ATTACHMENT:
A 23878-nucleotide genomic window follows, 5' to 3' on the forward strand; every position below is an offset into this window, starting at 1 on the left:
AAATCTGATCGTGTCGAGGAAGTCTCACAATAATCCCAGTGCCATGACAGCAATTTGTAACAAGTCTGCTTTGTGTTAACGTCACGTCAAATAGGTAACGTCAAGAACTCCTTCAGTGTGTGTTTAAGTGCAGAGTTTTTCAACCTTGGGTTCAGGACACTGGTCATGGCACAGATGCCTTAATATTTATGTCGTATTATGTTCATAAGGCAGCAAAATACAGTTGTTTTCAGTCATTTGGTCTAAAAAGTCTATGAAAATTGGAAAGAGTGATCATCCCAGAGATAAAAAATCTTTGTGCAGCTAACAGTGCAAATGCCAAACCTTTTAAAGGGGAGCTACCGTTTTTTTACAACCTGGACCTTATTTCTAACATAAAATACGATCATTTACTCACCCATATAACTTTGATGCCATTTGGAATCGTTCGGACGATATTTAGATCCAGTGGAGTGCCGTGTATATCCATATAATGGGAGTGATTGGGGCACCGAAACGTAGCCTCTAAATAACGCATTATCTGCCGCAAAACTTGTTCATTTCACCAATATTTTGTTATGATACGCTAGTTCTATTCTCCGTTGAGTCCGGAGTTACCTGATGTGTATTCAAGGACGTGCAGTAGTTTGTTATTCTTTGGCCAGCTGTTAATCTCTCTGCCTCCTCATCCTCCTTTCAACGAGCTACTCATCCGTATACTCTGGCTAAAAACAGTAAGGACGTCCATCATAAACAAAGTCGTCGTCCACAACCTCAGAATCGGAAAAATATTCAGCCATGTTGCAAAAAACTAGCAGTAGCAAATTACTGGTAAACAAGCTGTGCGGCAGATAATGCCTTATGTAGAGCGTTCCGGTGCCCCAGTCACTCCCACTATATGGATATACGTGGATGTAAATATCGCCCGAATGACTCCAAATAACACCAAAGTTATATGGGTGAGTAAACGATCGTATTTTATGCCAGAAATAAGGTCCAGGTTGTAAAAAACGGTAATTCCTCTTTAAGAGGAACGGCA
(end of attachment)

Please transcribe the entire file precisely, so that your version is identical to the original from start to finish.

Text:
A 23878-nucleotide genomic window follows, 5' to 3' on the forward strand; every position below is an offset into this window, starting at 1 on the left:
AAATCTGATCGTGTCGAGGAAGTCTCACAATAATCCCAGTGCCATGACAGCAATTTGTAACAAGTCTGCTTTGTGTTAACGTCACGTCAAATAGGTAACGTCAAGAACTCCTTCAGTGTGTGTTTAAGTGCAGAGTTTTTCAACCTTGGGTTCAGGACACTGGTCATGGCACAGATGCCTTAATATTTATGTCGTATTATGTTCATAAGGCAGCAAAATACAGTTGTTTTCAGTCATTTGGTCTAAAAAGTCTATGAAAATTGGAAAGAGTGATCATCCCAGAGATAAAAAATCTTTGTGCAGCTAACAGTGCAAATGCCAAACCTTTTAAAGGGGAGCTACCGTTTTTTTACAACCTGGACCTTATTTCTAACATAAAATACGATCATTTACTCACCCATATAACTTTGATGCCATTTGGAATCGTTCGGACGATATTTAGATCCAGTGGAGTGCCGTGTATATCCATATAATGGGAGTGATTGGGGCACCGAAACGTAGCCTCTAAATAACGCATTATCTGCCGCAAAACTTGTTCATTTCACCAATATTTTGTTATGATACGCTAGTTCTATTCTCCGTTGAGTCCGGAGTTACCTGATGTGTATTCAAGGACGTGCAGTAGTTTGTTATTCTTTGGCCAGCTGTTAATCTCTCTGCCTCCTCATCCTCCTTTCAACGAGCTACTCATCCGTATACTCTGGCTAAAAACAGTAAGGACGTCCATCATAAACAAAGTCGTCGTCCACAACCTCAGAATCGGAAAAATATTCAGCCATGTTGCAAAAAACTAGCAGTAGCAAATTACTGGTAAACAAGCTGTGCGGCAGATAATGCCTTATGTAGAGCGTTCCGGTGCCCCAGTCACTCCCACTATATGGATATACGTGGATGTAAATATCGCCCGAATGACTCCAAATAACACCAAAGTTATATGGGTGAGTAAACGATCGTATTTTATGCCAGAAATAAGGTCCAGGTTGTAAAAAACGGTAATTCCTCTTTAAGAGGAACGGCA